A recent article in Businessday.org (a leading Nigerian business daily) about the reverse trend in migrations amongst some Nigerian professionals has necessitated my decision to expound and proclaim the positives of such a development, even in the midst of precarious opposition to my logic in the form of the recent chaos of elections 2003. The proclamations of the winners and the utterances of the losers of the election overheated the polity and was a poignant presage of the delicate nature of our democratic experiment. But I am now a die-hard proponent of the overriding will of our industrious nature; we will build our nation from the ground up. We will provoke a proliferation of productive SMEs not by merely criticizing, castigating and chastising; but also by involving ourselves in the process of industrialization and eventually democratization. The political arena is too overcrowded and over-analyzed; perhaps we will do well to shift our emphasis from that to the arena in our immediate control. It is not as easy as I make it sound, but enough (not all) of us will need to shed the comforts of life in the Diaspora and embark on a crusade to incite growth and development within our society. This war (as a wise man once said) will be fought in different trenches. Let us jump headfirst into the economic trench. I have said it repeatedly; life is simply about percentages, there are no absolutes, moral or otherwise, not economically and not politically; a high enough percentage of us have to sacrifice our comfortable "armchairs" for the scalding furnace of hands-on participation on Nigerian soil. As time goes by, we can only hope that the reverse trickle of Nigerian professionals grows into an avalanche of determined soldiers, children of the African renaissance; and that the myopic government of the current dispensation will eventually smarten up to its role as a facilitator of commercial endeavor, not a Father Christmas handing out slices of the "national cake".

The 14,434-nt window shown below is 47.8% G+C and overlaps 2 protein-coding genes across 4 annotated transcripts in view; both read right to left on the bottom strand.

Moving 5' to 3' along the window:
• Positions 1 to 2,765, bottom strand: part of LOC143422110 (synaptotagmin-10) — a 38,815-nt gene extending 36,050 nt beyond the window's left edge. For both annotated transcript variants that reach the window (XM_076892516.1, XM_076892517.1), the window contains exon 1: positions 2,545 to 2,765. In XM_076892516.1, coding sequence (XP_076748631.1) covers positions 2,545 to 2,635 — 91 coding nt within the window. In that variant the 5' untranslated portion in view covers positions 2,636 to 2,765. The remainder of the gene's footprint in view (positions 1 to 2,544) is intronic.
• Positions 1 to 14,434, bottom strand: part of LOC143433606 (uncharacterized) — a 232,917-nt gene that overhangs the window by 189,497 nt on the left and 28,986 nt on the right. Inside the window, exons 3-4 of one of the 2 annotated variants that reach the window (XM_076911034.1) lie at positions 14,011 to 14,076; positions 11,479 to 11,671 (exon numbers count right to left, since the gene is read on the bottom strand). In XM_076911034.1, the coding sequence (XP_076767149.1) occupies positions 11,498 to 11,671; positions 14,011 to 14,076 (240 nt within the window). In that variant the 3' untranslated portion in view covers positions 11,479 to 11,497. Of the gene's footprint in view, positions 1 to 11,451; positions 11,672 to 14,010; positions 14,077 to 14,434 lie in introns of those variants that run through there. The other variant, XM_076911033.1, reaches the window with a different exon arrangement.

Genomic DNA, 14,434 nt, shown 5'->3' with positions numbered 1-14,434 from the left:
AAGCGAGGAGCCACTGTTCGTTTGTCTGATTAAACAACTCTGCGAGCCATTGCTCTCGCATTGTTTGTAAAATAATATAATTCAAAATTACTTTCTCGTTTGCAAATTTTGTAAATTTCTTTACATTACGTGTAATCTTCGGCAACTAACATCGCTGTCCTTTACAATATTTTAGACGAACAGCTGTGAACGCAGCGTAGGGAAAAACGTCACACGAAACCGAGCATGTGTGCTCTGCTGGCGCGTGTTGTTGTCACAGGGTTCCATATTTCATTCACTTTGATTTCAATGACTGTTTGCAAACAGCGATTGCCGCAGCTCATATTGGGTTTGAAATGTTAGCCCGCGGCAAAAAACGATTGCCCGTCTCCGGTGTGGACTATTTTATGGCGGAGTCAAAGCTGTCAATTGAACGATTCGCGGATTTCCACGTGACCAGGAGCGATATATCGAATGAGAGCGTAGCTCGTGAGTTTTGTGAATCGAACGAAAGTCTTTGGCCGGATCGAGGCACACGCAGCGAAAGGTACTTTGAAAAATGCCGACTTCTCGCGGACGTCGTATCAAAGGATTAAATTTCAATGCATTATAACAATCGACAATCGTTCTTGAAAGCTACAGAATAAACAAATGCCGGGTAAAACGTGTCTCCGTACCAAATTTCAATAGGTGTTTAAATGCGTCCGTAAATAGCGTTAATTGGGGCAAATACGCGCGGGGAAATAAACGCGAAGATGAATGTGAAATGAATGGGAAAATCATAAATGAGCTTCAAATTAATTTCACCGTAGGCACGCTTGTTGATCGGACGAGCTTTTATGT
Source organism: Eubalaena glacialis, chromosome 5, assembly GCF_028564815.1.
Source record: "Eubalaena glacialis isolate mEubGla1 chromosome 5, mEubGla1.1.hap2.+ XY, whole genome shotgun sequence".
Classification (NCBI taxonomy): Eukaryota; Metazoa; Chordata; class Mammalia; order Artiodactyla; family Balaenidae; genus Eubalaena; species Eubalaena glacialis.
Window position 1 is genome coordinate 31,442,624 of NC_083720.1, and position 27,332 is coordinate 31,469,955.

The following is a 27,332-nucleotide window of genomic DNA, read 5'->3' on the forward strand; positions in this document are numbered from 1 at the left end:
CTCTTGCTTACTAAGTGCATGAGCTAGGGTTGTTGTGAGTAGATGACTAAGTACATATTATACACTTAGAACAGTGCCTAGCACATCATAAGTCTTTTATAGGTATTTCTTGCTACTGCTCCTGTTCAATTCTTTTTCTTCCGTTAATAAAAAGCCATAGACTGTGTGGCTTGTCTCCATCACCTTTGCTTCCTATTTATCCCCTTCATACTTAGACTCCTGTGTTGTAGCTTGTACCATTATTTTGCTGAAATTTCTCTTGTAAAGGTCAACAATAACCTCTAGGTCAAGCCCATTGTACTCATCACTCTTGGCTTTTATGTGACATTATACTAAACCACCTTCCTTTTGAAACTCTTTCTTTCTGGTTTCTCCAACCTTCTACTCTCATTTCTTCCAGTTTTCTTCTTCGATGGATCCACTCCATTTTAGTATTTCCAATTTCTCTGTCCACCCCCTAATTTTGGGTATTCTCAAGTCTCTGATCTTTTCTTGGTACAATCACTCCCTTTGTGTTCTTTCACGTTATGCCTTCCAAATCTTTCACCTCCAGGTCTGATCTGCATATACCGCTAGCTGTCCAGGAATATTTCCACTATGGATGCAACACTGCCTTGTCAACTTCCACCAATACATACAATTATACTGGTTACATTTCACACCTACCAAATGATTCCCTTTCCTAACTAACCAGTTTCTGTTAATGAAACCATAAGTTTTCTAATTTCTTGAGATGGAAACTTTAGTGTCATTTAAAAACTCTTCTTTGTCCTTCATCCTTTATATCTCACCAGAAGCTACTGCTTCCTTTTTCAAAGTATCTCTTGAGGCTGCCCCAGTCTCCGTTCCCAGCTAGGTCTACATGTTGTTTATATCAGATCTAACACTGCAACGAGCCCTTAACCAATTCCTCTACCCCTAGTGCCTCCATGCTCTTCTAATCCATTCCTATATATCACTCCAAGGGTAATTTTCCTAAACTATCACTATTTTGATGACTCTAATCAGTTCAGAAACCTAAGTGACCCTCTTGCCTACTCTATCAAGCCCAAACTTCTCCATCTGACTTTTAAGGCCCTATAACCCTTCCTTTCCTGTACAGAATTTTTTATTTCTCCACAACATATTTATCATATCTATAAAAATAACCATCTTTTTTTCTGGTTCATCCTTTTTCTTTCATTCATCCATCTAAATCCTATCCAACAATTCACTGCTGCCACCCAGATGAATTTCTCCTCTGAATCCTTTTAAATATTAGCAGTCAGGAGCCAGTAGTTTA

I ask once again, has the age of enlightenment come to Nigeria? Have the children of the failed generations of the pre and immediate post-independence era learned bitter lessons from their parents? As evidence, perhaps the brain gain in Nigeria's favor is a subtle indication of this education or enlightenment. The pessimistic idealists might accuse me of misplaced optimism, the pessimistic realists might accuse me of preaching utter nonsense, but the pragmatism our present circumstances must move beyond misunderstandings of our reality, ultimately the determinants of our success as a society, rest with we the people. And in order to form a more perfect union albeit by force, we must seize the determinants of our economic reality (which might be the difference between life and death) from those that have already secured their life and that of their unborn children for generations afterwards. Enlightenment comes in different shades and forms; the enlightenment of which I speak refers to the enlightenment of young Nigerian professionals to sacrifice for themselves and their children, and consequently for their society. Nothing hard comes easy, and since we have been ostracized from the mainstream of the Nigerian power structure by the myopia of the Status Quo, we must pursue alternative avenues towards a fulfillment of our rights as Nigerians. There is a treacherous abyss that divides the beneficiaries of the Status Quo from the rest of us, not just politically, but more importantly economically; and the only way that we can bridge this chasm is by creating alternative avenues to wealth. Our economic reality must be cultivated on the plains of Nigeria's corrupted polity and consciousness, it is hard do pull this off even in the relatively leveled arena of the Western Diaspora, it is to say the least near impossible in Nigeria. But maybe, just maybe, we can recreate a new reality for ourselves, beyond (perhaps in spite of) the obstacles that hinder our progress as a society. I cannot make the case for all Nigerians to go home at once, that will be reckless at best and atrocious at worst, but what I can do, what I choose to do, is to challenge young professionals in the Diaspora to look homeward and determine where best to channel their limited resources towards effecting some change. Maybe my youthful exuberance clouds my judgment, but from experience, careful meditation, and studious reflection, I have come to the conclusion that we need a few good men and women, to inflame the consciousness of our society. We need a high enough percentage of youthful Nigerians to labor towards a democratization of the avenues to wealth in our society and the economic independence to chart Nigeria's and indeed Africa's future. Charlatans and miscreants have no place in the leadership of our society, and have no rights whatsoever to stand in for us. The political arena has to play catch-up to the economic sphere in our society; we cannot afford to be held hostage to the tantrums and palpitations of a confused polity as we embark on our revolution to transform our society. To paraphrase the words of Maximus Decimus Meridius (fictional character that he is); what we do in life, in our life as members of our society, will echo in eternity; either as illustrations of rugged human determination or as anthropological remains, alongside the Jurassic fauna of eons gone by. For a report on reverse brain drain see (http://www.bday.org/article_2567.shtml).